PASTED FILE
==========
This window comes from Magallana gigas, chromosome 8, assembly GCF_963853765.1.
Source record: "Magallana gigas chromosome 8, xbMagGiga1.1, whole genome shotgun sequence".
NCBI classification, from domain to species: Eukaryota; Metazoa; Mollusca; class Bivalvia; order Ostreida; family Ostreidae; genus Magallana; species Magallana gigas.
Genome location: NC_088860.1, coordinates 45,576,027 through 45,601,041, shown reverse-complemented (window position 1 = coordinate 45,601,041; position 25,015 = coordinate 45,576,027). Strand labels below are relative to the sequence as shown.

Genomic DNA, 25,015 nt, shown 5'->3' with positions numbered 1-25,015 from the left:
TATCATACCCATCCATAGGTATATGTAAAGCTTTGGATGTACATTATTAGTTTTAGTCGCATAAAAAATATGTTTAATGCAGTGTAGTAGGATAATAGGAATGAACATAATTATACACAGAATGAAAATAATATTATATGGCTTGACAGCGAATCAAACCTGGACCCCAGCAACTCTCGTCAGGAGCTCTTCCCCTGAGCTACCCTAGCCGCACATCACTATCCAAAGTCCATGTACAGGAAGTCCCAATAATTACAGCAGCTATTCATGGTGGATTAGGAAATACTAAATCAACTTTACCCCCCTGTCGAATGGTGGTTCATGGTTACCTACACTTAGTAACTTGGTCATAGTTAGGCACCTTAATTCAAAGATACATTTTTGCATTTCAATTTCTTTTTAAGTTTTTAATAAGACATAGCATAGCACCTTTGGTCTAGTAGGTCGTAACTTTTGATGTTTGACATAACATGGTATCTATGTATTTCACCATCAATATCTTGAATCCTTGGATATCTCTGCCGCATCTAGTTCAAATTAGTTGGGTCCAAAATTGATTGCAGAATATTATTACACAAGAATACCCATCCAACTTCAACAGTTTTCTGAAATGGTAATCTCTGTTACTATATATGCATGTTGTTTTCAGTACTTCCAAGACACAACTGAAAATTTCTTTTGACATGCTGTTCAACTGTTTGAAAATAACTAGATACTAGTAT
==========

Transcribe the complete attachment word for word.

This window comes from Magallana gigas, chromosome 8, assembly GCF_963853765.1.
Source record: "Magallana gigas chromosome 8, xbMagGiga1.1, whole genome shotgun sequence".
NCBI classification, from domain to species: Eukaryota; Metazoa; Mollusca; class Bivalvia; order Ostreida; family Ostreidae; genus Magallana; species Magallana gigas.
Genome location: NC_088860.1, coordinates 45,576,027 through 45,601,041, shown reverse-complemented (window position 1 = coordinate 45,601,041; position 25,015 = coordinate 45,576,027). Strand labels below are relative to the sequence as shown.

Genomic DNA, 25,015 nt, shown 5'->3' with positions numbered 1-25,015 from the left:
TATCATACCCATCCATAGGTATATGTAAAGCTTTGGATGTACATTATTAGTTTTAGTCGCATAAAAAATATGTTTAATGCAGTGTAGTAGGATAATAGGAATGAACATAATTATACACAGAATGAAAATAATATTATATGGCTTGACAGCGAATCAAACCTGGACCCCAGCAACTCTCGTCAGGAGCTCTTCCCCTGAGCTACCCTAGCCGCACATCACTATCCAAAGTCCATGTACAGGAAGTCCCAATAATTACAGCAGCTATTCATGGTGGATTAGGAAATACTAAATCAACTTTACCCCCCTGTCGAATGGTGGTTCATGGTTACCTACACTTAGTAACTTGGTCATAGTTAGGCACCTTAATTCAAAGATACATTTTTGCATTTCAATTTCTTTTTAAGTTTTTAATAAGACATAGCATAGCACCTTTGGTCTAGTAGGTCGTAACTTTTGATGTTTGACATAACATGGTATCTATGTATTTCACCATCAATATCTTGAATCCTTGGATATCTCTGCCGCATCTAGTTCAAATTAGTTGGGTCCAAAATTGATTGCAGAATATTATTACACAAGAATACCCATCCAACTTCAACAGTTTTCTGAAATGGTAATCTCTGTTACTATATATGCATGTTGTTTTCAGTACTTCCAAGACACAACTGAAAATTTCTTTTGACATGCTGTTCAACTGTTTGAAAATAACTAGATACTAGTAT